In English, many things are named after a particular country – but have you ever wondered what those things are called in those countries?
1las personas aludidas en el reportaje — the people mentioned in the report
- el individuo anteriormente aludido — the person previously mentioned / referred to
- se sonrojó, debió sentirse aludido — he turned red so he must have thought we were referring to / alluding to / talking about him
- darse por aludido
- lo dije varias veces pero no se dio por aludido — I said it several times but he didn't take the hint
- no te des por aludido, no nos referíamos a ti — don't take it personally, we weren't referring to you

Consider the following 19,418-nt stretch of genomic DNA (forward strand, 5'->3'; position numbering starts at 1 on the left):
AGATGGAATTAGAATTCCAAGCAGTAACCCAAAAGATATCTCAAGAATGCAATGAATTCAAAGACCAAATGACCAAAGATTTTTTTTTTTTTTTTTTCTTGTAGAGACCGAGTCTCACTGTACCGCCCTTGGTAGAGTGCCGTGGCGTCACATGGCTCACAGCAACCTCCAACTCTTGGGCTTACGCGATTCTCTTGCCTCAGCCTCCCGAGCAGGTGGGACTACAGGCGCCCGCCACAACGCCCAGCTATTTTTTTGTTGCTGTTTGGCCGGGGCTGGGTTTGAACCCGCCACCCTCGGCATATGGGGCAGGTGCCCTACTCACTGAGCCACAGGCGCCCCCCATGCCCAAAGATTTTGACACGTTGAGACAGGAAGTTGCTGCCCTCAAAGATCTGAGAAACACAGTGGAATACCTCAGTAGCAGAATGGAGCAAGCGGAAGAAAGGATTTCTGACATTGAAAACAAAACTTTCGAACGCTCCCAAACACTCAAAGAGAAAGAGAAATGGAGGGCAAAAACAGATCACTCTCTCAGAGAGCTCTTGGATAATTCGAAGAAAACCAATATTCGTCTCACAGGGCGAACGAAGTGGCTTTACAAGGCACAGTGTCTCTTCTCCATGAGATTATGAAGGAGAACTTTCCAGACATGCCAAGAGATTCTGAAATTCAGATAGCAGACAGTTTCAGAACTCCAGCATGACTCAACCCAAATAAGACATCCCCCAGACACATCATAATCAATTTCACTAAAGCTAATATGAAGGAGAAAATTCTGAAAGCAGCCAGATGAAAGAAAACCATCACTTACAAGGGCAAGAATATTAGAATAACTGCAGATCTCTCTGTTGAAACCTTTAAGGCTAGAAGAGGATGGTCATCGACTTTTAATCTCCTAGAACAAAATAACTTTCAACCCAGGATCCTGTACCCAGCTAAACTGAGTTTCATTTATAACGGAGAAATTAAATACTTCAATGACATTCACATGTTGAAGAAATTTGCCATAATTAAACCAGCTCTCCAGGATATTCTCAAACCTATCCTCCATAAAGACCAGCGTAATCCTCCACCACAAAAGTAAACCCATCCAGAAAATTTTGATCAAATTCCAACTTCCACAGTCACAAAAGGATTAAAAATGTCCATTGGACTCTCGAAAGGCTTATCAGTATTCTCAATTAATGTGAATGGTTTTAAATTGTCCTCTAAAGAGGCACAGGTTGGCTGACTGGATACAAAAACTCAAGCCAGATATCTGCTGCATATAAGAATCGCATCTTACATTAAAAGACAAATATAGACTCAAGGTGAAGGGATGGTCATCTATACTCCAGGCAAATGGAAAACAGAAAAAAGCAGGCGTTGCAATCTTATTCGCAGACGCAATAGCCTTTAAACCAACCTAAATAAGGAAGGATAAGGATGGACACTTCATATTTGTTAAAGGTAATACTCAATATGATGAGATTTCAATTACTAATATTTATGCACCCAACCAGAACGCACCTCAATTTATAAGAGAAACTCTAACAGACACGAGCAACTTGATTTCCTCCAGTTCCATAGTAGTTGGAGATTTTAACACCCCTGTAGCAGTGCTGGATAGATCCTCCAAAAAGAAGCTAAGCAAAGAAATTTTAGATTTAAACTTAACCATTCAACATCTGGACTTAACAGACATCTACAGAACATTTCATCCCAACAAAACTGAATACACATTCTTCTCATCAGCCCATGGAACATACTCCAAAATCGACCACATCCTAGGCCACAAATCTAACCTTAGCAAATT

masculine and feminine noun
1el aludido/la aludida no reaccionó al oír su nombre — the person in question/we were talking about, didn't react when he/she heard the name
English has borrowed many of the following foreign expressions of parting, so you’ve probably encountered some of these ways to say goodbye in other languages.
Many words formed by the addition of the suffix –ster are now obsolete - which ones are due a resurgence?
As their breed names often attest, dogs are a truly international bunch. Let’s take a look at 12 different dog breed names and their backstories.